Update: After a few comments from folks saying they are not seeing issues I retested syncing on a clean install of Mountain Lion and Office 14.2.3. Indeed, they’re correct. Syncing between Outlook for Mac and Mountain Lion’s Calendar and Contacts applications is working as expected. Although, I made efforts to test carefully the first time I can only assume I made a mistake in my efforts. Apologies to anyone I’ve misled.
Today, on my blog post Sync Outlook for Mac calendars and contacts to iPhone, where I explain how to sync Outlook using iTunes, I received this simple question in the comments:
“Have you tried this syncing procedure with Mountain Lion to see if is still that same, without the Exchange server? Thanks”
Well, no, I hadn’t. But I didn’t really expect much to have changed regarding the procedure.
I was very wrong.
Based on my own testing and reading numerous discussions online I found Outlook for Mac no longer syncs with Mountain Lion’s Calendar (formerly iCal) and Contacts (formerly Address Book) via iTunes.
While I found no specific documentation from Apple, some developers have reported Apple deprecated Sync Services in Mac OS X 10.7 (Lion) and that an iCal sync bug in Mac OS X 10.7.4 may actually be a nudge to move away from Sync Services sooner rather than later.
“Deprecated” means Apple won’t be actively developing this part of the operating system and at some point in the future the framework will go away altogether. This was first evident when the iSync application disappeared from the Applications folder when Lion was released. As a workaround customers found they could restore the iSync application from a Time Machine backup of Snow Leopard and it still worked because the underlying framework was still present.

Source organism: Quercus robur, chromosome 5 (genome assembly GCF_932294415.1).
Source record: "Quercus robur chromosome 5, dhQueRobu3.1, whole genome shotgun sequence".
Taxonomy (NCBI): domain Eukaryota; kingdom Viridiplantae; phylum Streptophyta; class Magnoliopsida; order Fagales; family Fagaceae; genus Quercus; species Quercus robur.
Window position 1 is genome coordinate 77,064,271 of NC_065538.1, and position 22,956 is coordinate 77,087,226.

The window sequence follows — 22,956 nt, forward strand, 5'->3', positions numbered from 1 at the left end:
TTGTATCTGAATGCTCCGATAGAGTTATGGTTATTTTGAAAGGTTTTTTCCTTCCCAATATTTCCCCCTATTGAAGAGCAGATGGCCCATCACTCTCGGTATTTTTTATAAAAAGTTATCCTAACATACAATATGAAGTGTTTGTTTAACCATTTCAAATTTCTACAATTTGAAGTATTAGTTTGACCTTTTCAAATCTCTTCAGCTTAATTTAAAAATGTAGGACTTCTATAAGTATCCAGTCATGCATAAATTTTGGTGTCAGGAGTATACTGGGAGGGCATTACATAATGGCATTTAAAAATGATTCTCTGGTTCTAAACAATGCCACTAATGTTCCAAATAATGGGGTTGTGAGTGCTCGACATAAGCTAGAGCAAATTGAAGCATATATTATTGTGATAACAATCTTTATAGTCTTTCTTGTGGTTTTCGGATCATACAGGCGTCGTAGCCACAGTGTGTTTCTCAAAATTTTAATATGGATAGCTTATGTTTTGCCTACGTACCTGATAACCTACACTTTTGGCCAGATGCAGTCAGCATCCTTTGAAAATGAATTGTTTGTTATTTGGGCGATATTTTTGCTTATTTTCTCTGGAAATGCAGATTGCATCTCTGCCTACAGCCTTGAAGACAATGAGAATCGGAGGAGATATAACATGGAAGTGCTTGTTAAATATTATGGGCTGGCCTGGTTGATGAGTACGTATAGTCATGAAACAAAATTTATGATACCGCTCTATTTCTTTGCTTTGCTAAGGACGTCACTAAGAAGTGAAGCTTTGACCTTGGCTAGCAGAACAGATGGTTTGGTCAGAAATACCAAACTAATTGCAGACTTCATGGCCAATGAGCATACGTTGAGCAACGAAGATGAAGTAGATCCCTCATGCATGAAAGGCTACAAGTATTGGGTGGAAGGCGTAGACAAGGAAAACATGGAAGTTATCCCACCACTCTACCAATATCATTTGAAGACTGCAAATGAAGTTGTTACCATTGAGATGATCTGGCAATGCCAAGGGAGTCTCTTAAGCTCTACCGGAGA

In Mountain Lion not only did the iSync application not return but Calendar and Contacts are completely disconnected from Sync Services. iTunes-facilitated syncing between Outlook and Apple’s applications is now dead. That means syncing between Outlook and any iOS device is dead too without using a cloud service.
Syncing Outlook with non-Apple mobile devices that rely on Sync Services (such as Android and Blackberry) more than likely continues to work because the underlying framework is still present in Mountain Lion. But for how long? Companies like BusySync, Blackberry and Spanning Sync have already found they can no longer sync with Apple’s Calendar and Contacts. According to Charlie Wood with Spanning Sync, Apple is directing developers to write their applications to support the CalendarStore and Address Book frameworks. Spanning Sync has decided to bow out of the market because of the time and effort to rewrite their software.
Outlook for Mac users now have just one option for syncing mail, calendars and contacts with any Apple product: Microsoft Exchange, which is a solution geared more toward enterprise customers. Multiple hosting services offer Exchange for home and small business consumers including Microsoft’s Office 365.
Apple and Microsoft have the same agenda—push customers toward cloud sync services. For now, Outlook users on Mountain Lion are limited to Exchange service providers to sync with iOS devices, none of which is free like iCloud or was free like iTunes syncing.